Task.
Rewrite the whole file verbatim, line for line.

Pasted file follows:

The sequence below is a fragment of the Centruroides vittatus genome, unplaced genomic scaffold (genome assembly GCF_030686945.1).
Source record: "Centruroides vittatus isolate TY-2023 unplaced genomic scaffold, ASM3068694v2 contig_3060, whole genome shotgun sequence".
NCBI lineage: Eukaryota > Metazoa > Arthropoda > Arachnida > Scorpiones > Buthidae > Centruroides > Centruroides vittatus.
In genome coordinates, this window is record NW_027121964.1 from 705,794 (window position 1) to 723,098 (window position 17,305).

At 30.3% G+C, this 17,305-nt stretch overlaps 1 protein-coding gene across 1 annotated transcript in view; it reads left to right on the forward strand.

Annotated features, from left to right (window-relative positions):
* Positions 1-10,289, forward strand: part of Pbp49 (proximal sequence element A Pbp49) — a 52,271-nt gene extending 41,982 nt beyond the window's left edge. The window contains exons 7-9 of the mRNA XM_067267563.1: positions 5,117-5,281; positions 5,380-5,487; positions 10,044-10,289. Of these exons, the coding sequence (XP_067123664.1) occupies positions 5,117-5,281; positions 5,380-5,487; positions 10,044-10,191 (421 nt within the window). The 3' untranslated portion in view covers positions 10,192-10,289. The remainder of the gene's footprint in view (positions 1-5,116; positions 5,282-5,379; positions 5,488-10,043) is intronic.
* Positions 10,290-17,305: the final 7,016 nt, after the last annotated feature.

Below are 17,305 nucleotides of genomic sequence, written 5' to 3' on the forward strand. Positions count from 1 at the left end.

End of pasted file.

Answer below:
The sequence below is a fragment of the Centruroides vittatus genome, unplaced genomic scaffold (genome assembly GCF_030686945.1).
Source record: "Centruroides vittatus isolate TY-2023 unplaced genomic scaffold, ASM3068694v2 contig_3060, whole genome shotgun sequence".
NCBI lineage: Eukaryota > Metazoa > Arthropoda > Arachnida > Scorpiones > Buthidae > Centruroides > Centruroides vittatus.
In genome coordinates, this window is record NW_027121964.1 from 705,794 (window position 1) to 723,098 (window position 17,305).

At 30.3% G+C, this 17,305-nt stretch overlaps 1 protein-coding gene across 1 annotated transcript in view; it reads left to right on the forward strand.

Annotated features, from left to right (window-relative positions):
* Positions 1-10,289, forward strand: part of Pbp49 (proximal sequence element A Pbp49) — a 52,271-nt gene extending 41,982 nt beyond the window's left edge. The window contains exons 7-9 of the mRNA XM_067267563.1: positions 5,117-5,281; positions 5,380-5,487; positions 10,044-10,289. Of these exons, the coding sequence (XP_067123664.1) occupies positions 5,117-5,281; positions 5,380-5,487; positions 10,044-10,191 (421 nt within the window). The 3' untranslated portion in view covers positions 10,192-10,289. The remainder of the gene's footprint in view (positions 1-5,116; positions 5,282-5,379; positions 5,488-10,043) is intronic.
* Positions 10,290-17,305: the final 7,016 nt, after the last annotated feature.

Below are 17,305 nucleotides of genomic sequence, written 5' to 3' on the forward strand. Positions count from 1 at the left end.